A Bibliometric Analysis of Publications on COVID-19 and Older Adults


BAĞ SOYTAŞ R.

ANNALS OF GERIATRIC MEDICINE AND RESEARCH, vol.25, no.3, pp.197-203, 2021 (Journal Indexed in ESCI) identifier identifier

  • Publication Type: Article / Article
  • Volume: 25 Issue: 3
  • Publication Date: 2021
  • Doi Number: 10.4235/agmr.21.0060
  • Title of Journal : ANNALS OF GERIATRIC MEDICINE AND RESEARCH
  • Page Numbers: pp.197-203
  • Keywords: Bibliometrics, COVID-19, Geriatrics, Older adults, Web of Science, OUTBREAK

Abstract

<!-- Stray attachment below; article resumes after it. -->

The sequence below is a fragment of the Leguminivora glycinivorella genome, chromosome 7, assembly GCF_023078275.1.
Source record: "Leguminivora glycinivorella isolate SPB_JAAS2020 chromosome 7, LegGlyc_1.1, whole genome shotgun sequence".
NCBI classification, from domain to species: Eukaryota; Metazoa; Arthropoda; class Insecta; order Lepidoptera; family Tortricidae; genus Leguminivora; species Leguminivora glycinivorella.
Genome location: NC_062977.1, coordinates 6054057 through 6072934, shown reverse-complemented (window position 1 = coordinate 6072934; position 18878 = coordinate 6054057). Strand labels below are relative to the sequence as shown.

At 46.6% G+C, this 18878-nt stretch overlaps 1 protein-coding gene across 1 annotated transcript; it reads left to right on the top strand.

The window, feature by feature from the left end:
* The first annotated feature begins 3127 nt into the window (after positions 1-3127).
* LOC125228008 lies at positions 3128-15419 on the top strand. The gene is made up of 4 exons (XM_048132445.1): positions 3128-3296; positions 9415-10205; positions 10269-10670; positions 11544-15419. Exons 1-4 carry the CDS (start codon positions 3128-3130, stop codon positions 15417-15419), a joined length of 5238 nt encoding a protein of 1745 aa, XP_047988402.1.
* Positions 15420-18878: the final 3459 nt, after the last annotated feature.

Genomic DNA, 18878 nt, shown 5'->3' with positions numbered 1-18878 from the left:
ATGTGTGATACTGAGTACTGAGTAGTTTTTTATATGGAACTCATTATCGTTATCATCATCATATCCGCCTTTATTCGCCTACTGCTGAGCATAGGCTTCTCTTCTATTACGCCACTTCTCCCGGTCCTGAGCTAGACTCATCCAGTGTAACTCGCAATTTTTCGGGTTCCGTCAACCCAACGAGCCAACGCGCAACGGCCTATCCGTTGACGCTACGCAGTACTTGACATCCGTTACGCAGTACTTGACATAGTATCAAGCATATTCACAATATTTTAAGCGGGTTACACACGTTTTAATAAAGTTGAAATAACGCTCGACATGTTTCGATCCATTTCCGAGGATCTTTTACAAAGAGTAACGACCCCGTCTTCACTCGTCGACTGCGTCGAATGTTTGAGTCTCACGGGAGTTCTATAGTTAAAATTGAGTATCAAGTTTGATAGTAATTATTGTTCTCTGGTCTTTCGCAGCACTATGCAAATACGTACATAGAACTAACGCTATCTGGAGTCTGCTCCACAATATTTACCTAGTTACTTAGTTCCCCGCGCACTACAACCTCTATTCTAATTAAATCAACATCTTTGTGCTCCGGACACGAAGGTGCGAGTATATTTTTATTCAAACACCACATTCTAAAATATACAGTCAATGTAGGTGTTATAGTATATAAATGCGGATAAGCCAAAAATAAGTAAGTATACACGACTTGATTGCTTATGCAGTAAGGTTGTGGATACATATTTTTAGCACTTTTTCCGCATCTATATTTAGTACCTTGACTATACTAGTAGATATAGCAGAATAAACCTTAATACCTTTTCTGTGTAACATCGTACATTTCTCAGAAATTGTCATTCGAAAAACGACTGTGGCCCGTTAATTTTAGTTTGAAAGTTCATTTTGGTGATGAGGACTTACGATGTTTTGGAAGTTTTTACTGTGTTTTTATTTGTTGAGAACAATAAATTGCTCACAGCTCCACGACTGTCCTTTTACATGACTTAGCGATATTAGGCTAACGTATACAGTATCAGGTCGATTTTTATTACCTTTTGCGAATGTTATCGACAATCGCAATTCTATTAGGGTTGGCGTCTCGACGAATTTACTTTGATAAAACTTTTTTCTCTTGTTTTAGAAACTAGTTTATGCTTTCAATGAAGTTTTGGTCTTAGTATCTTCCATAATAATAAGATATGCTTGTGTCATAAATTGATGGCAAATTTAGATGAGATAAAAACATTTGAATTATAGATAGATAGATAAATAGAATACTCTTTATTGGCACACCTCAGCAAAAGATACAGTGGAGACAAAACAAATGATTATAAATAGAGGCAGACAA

Background: Bibliometric analysis is important for guiding future research priorities. We evaluated the most relevant scientific research on coronavirus disease 2019 (COVID-19) and older adults, analyzed current hot topics, and identified the 50 most cited publications. Methods: Articles published between December 1, 2019 and March 17, 2021 were identified using the search terms "COVID-19" or "Novel Coronavirus" or "SARS-CoV-2" or "2019-nCoV" and "geriatrics" or "older adults" or "elderly" appearing in the title, abstract, keywords, or keywords plus. Original research articles, reviews, editorial materials, and letters were included. Information on articles year, journal, title, author, country, affiliation, keywords, document type, and counts of citations was collected. VOSviewer was used to analyze keywords. Results: A total of 784 publications were included. The most common keywords were "COVID-19" and "older adults," which were strongly related to "social isolation," "dementia," "mortality," and "loneliness." The most active (40.8%) and most cited (1,578) country was the United States. The Journal of the American Geriatric Society had the largest number of publications (22.7%) and citations (947). The most researched (84.0%) and most cited areas were geriatrics-gerontology (2,882). The median number of citations for the most cited 50 articles was 46.8. Conclusion: The results of the bibliometric analysis provided information about the quality and research areas of published studies on COVID-19 and older adults. Social and psychological support, nutrition, vaccines, and telemedicine may be hot research topics for the future.